Pulsion achieves AWS Certification

Pulsion achieves AWS Certification

Pulsion Technology; a leading application development and cloud services company; are delighted to announce achieving Consulting Partner status with Amazon Web Services (AWS), further strengthening their cloud services offering. AWS Partner Network (APN) is a globally recognised partner program which certifies partners for their expertise in designing, architecting, building, migrating and managing cloud solutions built on AWS.

Pulsion earning partner status reflects their skills and experience helping clients embrace the many benefits of AWS and implement cloud-based software solutions. Whether your business is thinking of migrating to the cloud or already on your cloud journey, Pulsion’s team of professionals can ensure a well-architected cloud solution to deliver superior functionality and scalability, whilst saving unnecessary costs and ensuring a secure system.

This accreditation furthermore signals our ongoing commitment to personal development and training of our technical team and providing the highest standard of service delivery to our clients.


John McGuire, Founder of Pulsion Technology:
“Pulsion Technology work closely with our clients to help achieve the maximum benefit from cloud services. Our clients have realised significant advantages from the adoption of cloud services in terms of time to market as well as reduce total cost of ownership”

International Women’s Day: Our Women in Tech

International Women’s Day: Our Women in Tech

This International Women’s Day Pulsion asked some of our women in tech what inspired them to start their career in the technology industry and their words of wisdom to girls who want to get involed in technology!

Francesca Bonini, Software Engineer

Francesca is an intregal member of our team, and has worked at Pulsion for 5 years!

What first got you interested in technology?

I’ve always been curious about how things work, especially computers! And therefore a university path that included IT was just a natural choice for me.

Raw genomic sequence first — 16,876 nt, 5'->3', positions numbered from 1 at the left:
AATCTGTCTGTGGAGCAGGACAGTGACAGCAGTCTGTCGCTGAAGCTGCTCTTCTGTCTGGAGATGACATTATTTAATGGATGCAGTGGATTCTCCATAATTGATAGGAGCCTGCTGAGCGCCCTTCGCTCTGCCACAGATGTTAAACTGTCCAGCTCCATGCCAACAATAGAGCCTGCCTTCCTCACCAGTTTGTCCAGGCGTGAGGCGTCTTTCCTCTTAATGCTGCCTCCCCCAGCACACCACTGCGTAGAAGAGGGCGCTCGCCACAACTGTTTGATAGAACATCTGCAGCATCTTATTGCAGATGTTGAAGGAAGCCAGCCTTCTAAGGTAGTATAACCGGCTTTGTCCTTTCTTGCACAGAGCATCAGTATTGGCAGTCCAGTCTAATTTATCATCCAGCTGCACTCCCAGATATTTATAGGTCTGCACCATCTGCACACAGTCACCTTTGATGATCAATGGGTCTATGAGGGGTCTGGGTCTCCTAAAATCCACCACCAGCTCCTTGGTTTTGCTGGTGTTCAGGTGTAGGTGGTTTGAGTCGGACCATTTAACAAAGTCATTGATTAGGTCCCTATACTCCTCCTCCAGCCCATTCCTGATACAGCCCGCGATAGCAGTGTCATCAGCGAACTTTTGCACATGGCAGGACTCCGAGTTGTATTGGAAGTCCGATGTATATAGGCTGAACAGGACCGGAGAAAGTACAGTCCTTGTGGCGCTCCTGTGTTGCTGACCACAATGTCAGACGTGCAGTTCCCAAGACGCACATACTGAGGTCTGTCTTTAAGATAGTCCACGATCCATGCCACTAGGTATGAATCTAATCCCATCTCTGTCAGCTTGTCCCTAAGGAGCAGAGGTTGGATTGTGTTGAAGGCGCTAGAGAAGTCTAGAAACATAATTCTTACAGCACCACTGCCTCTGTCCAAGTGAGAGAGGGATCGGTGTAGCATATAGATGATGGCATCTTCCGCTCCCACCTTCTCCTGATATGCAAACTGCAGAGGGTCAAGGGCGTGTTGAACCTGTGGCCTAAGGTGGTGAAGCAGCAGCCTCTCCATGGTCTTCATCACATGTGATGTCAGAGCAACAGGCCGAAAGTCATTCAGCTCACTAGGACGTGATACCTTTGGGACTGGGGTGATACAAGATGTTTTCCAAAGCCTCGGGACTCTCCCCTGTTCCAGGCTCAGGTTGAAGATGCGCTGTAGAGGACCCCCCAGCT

What’s the best part of your job?

Developing and improving my techical skills for sure!

Do you feel there is a good gender balance within the industry?

No, but the problem is not within the industry, the root of the problem is way deeper. There should be initiatives to change the way people look at IT and technology as subjects of study. The way girls are raised and how society presents the role of a woman in the family and in the workplace needs to change- girls should be encouraged to study tech subjects!

What would you say to any women wanting to start a career in technology?

That it doesn’t matter if you are a woman/girl, if you’re interested and passionate about something you should just follow your instinct and do it. 


Xiao Li, Software Engineer

Xiao has worked in the technology industry for 3 years, and been an intregal member of the Pulsion team for 1 year!

What first got you interested in technology?

Computer games! 

What is the best part of your job?

Coding. I love seeing our products being used, that I’ve helped develop!

Do you feel there is a good gender balance within the tech industry?

No, even at college I don’t think there’s a good gender balance. I think there needs to be more training and encouragement about technology to girls, to improve their interest.

What would you say to any women wanting to start a career in technology?

Do it! Always try figure out problems by yourself and practice coding all the time. You’ll love it!


Rachel Currie, Marketing

Rachel handles all Pulsion digital marketing and has worked in marketing for 2 years.

What first got you interested in technology?

I love innovations and technology, I have done a lot of research into the use of technology within the fashion industry; using AI for ecommerce and wearable technology- really exciting stuff!

What’s the best part of your job?

Seeing innovative projects from start to finish, learning about new technologies and how people can apply them.